Burned from your experience at the stadium you don’t want to go back.  Instead, you head to a local viewing party in your neighbourhood – go sports! – There are maybe fifty people present. You start to talk about your ideas with some of the people you’ve met at the party.  They aren’t any more interested than the people at the stadium where, but you’re talking to fewer people, you can take your time and build a connection, explaining your ideas to each one in turn – making them interested.

Picking a small target market lets you have focused conversations with a few people, a few people who you really can serve.  It makes attracting new customers much simpler, as you know who will be buying!  You can tailor your language to how they communicate.  You can target your ad spend towards very specific groups of people, letting them see your message much more regularly that if you were using a generic campaign. Your prospects will have more confidence in you as you have done the same project for similar businesses or seen the same outcome from your product time and time again.  People will trust you more and you will be able to demonstrate expertise!

Think about it from the side of a potential customer, or as yourself in a buying situation.  Say you are engaging an accountant – which is more valuable to you: a) the cheapest possible accountant who crunches some numbers and tells you how much you owe at the end of the year, or b) the accountant who specialises in our field, understands your business and pricing model intimately and can help you be more efficient, as they see what’s happening across your industry, because they specialise.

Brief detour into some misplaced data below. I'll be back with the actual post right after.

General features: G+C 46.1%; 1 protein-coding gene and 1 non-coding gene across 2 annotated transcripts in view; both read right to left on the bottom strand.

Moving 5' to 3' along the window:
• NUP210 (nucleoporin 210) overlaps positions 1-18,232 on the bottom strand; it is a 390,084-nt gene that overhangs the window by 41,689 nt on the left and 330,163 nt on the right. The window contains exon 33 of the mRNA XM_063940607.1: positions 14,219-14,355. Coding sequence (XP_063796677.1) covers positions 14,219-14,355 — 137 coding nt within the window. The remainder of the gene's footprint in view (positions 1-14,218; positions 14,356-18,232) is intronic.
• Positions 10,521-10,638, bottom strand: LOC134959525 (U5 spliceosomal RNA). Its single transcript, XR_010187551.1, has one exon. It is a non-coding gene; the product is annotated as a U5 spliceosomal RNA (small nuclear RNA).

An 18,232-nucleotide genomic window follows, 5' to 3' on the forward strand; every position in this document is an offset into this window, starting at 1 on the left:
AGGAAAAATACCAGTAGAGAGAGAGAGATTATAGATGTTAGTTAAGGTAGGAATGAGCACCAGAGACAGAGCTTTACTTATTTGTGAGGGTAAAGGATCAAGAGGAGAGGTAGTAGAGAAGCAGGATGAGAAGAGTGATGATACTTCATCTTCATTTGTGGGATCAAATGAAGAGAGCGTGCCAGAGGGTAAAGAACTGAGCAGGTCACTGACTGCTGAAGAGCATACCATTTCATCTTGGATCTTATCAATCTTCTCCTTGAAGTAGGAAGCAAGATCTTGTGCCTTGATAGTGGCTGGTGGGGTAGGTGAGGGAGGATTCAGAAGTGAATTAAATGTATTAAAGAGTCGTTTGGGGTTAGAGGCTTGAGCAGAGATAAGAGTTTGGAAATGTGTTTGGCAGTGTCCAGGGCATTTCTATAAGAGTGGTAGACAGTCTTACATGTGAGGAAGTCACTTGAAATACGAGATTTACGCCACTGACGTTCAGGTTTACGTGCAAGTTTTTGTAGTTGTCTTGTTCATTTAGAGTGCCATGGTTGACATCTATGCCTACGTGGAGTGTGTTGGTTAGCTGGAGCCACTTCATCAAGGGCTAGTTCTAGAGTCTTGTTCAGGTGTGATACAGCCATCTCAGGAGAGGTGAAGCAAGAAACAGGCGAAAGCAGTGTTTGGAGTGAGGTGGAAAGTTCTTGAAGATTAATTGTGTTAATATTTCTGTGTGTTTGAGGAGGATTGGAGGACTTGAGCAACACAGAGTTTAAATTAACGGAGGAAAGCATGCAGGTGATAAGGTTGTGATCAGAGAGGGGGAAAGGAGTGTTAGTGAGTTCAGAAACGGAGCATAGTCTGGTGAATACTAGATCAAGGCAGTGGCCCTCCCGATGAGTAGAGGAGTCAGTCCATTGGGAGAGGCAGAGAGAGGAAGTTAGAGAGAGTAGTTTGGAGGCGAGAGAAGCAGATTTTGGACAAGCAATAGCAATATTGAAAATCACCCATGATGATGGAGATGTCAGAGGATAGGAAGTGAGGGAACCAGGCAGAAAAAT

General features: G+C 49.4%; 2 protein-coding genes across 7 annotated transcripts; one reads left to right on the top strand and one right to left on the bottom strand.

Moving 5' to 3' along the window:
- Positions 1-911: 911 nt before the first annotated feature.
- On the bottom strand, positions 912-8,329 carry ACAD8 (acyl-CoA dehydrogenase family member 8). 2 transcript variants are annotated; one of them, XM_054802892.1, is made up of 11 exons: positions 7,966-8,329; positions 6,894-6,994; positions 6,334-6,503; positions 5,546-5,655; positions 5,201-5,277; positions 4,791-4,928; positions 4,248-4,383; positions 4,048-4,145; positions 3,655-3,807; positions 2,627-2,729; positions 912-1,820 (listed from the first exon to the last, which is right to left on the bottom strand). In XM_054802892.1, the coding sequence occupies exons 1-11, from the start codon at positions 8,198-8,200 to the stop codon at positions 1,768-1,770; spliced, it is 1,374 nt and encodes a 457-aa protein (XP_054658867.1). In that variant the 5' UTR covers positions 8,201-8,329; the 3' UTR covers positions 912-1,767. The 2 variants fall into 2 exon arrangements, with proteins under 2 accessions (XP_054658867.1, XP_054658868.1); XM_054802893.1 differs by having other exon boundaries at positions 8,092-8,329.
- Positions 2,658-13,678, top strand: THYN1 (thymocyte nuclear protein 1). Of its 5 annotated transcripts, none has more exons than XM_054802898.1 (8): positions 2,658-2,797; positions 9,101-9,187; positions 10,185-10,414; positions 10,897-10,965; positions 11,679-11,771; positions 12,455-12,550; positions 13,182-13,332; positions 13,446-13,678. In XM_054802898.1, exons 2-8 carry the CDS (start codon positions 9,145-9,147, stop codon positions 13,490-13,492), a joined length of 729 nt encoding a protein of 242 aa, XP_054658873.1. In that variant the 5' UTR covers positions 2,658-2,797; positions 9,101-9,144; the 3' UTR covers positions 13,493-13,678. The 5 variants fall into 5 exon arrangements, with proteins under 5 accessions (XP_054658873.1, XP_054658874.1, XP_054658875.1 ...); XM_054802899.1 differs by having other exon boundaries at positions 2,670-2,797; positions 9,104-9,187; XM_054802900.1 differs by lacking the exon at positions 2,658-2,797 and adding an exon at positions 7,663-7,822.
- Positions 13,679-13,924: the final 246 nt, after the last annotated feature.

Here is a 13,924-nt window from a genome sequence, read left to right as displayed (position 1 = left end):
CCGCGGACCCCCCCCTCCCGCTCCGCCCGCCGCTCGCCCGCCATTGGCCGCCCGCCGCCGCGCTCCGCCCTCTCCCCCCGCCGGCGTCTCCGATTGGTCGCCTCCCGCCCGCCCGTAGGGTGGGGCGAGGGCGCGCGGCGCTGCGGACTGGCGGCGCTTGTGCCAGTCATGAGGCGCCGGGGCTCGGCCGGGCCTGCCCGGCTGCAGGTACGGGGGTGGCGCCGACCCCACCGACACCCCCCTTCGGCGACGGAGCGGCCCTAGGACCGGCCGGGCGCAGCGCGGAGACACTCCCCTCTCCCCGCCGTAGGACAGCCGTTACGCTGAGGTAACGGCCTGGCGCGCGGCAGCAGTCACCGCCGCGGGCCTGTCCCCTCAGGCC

Specialisation, Niching or picking a target market can ultimately help you become more profitable by focusing on a small group of people, building trust with them and then providing them with the best possible result. You can become famous for your service in a small market, that’s much harder when your market is huge.

How will it impact my business?

Niching is hard.  Don’t let anyone tell you otherwise.

It changes how your business operates and it takes time to do right.

First you need to pick your niche and then you need to stick to it. That might mean turning down work or selling to particular customers for the first while if they don’t match your target profile.  You need to do this in order to open up your schedule or supply chain to help the customers you want to focus on.  You can’t do that if you’re busy helping other distracting customers and clients.